Crohn’s and Colitis Awareness Month: Keep the Fight Strong against IBD

 

1 in 350 people develop Crohn’s disease or ulcerative colitis – two categories of Inflammatory Bowel Diseases (IBS). According to the Crohn’s and Colitis Foundation of America (CCFA), 1.6 million Americans are estimated to be affected by any form of IBD.

Crohn’s disease and ulcerative colitis are diseases that inflame the gastrointestinal track, disrupting food digestion, nutrition absorption, and waste elimination.

Purpose of Crohn’s and Colitis Awareness Month

Crohn’s disease and ulcerative colitis are invisible diseases. The symptoms and its effects on the person may not manifest on the exterior, but what goes on internally can be debilitating physically, emotionally, and financially. And with the gastrointestinal tract being a major artery in a person’s daily functioning, the pain felt in the GI tract radiates all over the body causing not only overwhelming stomach pain, weight loss, malnutrition, arthritis but also emotional distress.

The purpose of Crohn’s and Colitis Awareness Month is to reach individuals who have not heard about these diseases, educate them, and provide them with tools to become IBD advocates.

It is impossible for anyone unfamiliar with these diseases to relate to those affected by it, which is why the awareness raised during this month is crucial. More than the education, the purpose of Crohn’s and Colitis Awareness Month is to encourage others to find a cure for these diseases.

Despite that we have already found breakthroughs for diseases that were long impossible to cure in the past, the cure for Crohn’s disease and ulcerative colitis is yet to be established.

What can you do on Crohn’s and Colitis Awareness Month?

November 14, 2011 was the day the U.S Senate passed Senate Resolution 199, a resolution to support the goals and ideals of Crohn’s and Colitis Awareness Week, December 1-7. But with November being a full month, you can choose from different activities and events prepared by your local region.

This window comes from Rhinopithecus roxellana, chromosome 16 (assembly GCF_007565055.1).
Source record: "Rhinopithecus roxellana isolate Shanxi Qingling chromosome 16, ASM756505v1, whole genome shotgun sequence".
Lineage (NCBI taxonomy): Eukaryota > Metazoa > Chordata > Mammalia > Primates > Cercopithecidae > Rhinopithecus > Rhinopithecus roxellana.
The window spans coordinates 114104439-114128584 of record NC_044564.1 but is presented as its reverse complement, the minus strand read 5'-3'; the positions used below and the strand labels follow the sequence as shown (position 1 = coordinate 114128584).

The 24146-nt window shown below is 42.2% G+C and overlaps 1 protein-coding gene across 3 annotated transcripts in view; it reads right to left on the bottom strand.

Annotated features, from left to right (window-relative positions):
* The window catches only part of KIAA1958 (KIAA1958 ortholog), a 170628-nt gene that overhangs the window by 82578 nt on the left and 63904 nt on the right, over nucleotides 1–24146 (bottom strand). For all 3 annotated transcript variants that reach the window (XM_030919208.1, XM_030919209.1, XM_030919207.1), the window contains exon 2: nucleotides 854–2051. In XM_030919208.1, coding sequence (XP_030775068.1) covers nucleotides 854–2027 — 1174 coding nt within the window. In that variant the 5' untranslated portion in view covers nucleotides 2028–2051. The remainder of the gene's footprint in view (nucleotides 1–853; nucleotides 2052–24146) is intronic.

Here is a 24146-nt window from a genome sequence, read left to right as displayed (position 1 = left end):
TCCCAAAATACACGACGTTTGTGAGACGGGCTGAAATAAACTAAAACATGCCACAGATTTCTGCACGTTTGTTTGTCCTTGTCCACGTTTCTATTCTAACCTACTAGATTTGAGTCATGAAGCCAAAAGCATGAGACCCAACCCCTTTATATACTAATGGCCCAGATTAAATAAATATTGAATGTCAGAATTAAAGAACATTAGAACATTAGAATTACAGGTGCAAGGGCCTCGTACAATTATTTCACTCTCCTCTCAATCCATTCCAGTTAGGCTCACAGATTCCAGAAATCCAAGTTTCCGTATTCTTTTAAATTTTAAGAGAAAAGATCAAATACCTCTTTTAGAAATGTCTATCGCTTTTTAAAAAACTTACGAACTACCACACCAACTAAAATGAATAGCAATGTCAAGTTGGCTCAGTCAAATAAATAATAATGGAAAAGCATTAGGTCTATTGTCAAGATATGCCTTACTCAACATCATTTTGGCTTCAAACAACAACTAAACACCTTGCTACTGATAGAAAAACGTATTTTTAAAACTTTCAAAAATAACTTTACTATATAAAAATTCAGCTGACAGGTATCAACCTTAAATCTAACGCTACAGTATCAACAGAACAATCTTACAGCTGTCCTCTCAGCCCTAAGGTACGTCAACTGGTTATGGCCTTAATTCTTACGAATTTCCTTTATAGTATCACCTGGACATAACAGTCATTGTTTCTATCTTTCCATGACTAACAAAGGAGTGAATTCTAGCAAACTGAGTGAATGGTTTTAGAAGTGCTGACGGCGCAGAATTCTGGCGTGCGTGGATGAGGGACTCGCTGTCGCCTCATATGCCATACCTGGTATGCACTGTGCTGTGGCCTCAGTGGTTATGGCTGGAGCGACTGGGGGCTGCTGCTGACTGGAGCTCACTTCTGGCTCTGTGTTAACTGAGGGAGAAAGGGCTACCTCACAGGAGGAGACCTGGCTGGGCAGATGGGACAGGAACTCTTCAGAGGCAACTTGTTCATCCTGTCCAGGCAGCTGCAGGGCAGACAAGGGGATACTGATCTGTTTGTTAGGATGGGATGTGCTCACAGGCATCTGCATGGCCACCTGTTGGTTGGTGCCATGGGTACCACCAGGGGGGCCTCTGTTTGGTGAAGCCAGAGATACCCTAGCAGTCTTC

Writing to your local community and encouraging them to join the caucus on Crohn’s and Colitis is a good place to start.

If you are active on social media, like the CCFA page on Facebook, follow the CCFA account on Twitter, and watch CCFA’s videos on YouTube. On CCFA’s YouTube account alone, you will find the latest research studies on cures for Crohn’s disease and ulcerative colitis and other documented events by the CCFA. Share awareness month posters and press releases on your accounts as well to spread the word on Crohn’s and Colitis Awareness Month to your network.
Sign up on CCFA’s advocacy network and get a notification every time there will be activities needing volunteers’ participation.

If you have a blog, you can install advocacy plug-ins and widgets on your page, too. Take advantage of your blog traffic and readers in spreading the word about Crohn’s disease and ulcerative colitis.

Wear purple shirts and or the purple ribbon as a form of support to patients with Crohn’s disease and ulcerative colitis and their families.

Crohns and Colitis Awareness Info

Donate to crowd funding campaigns and help raise money for patients and families seeking your financial and moral support.